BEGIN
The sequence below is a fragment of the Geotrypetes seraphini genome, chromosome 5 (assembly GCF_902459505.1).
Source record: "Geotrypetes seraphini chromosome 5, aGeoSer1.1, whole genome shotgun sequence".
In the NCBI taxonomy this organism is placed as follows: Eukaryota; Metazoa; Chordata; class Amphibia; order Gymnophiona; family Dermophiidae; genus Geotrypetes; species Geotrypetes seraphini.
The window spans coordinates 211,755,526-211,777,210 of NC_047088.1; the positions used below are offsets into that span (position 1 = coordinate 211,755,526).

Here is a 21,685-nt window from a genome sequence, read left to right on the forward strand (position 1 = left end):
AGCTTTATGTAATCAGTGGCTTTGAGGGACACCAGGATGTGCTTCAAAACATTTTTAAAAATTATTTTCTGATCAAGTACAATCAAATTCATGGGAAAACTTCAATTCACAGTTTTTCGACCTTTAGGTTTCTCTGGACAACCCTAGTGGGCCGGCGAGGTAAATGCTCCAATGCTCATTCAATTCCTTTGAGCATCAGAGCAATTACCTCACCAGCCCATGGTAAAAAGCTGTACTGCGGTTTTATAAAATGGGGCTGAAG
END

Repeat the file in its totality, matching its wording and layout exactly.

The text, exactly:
The sequence below is a fragment of the Geotrypetes seraphini genome, chromosome 5 (assembly GCF_902459505.1).
Source record: "Geotrypetes seraphini chromosome 5, aGeoSer1.1, whole genome shotgun sequence".
In the NCBI taxonomy this organism is placed as follows: Eukaryota; Metazoa; Chordata; class Amphibia; order Gymnophiona; family Dermophiidae; genus Geotrypetes; species Geotrypetes seraphini.
The window spans coordinates 211,755,526-211,777,210 of NC_047088.1; the positions used below are offsets into that span (position 1 = coordinate 211,755,526).

Here is a 21,685-nt window from a genome sequence, read left to right on the forward strand (position 1 = left end):
AGCTTTATGTAATCAGTGGCTTTGAGGGACACCAGGATGTGCTTCAAAACATTTTTAAAAATTATTTTCTGATCAAGTACAATCAAATTCATGGGAAAACTTCAATTCACAGTTTTTCGACCTTTAGGTTTCTCTGGACAACCCTAGTGGGCCGGCGAGGTAAATGCTCCAATGCTCATTCAATTCCTTTGAGCATCAGAGCAATTACCTCACCAGCCCATGGTAAAAAGCTGTACTGCGGTTTTATAAAATGGGGCTGAAG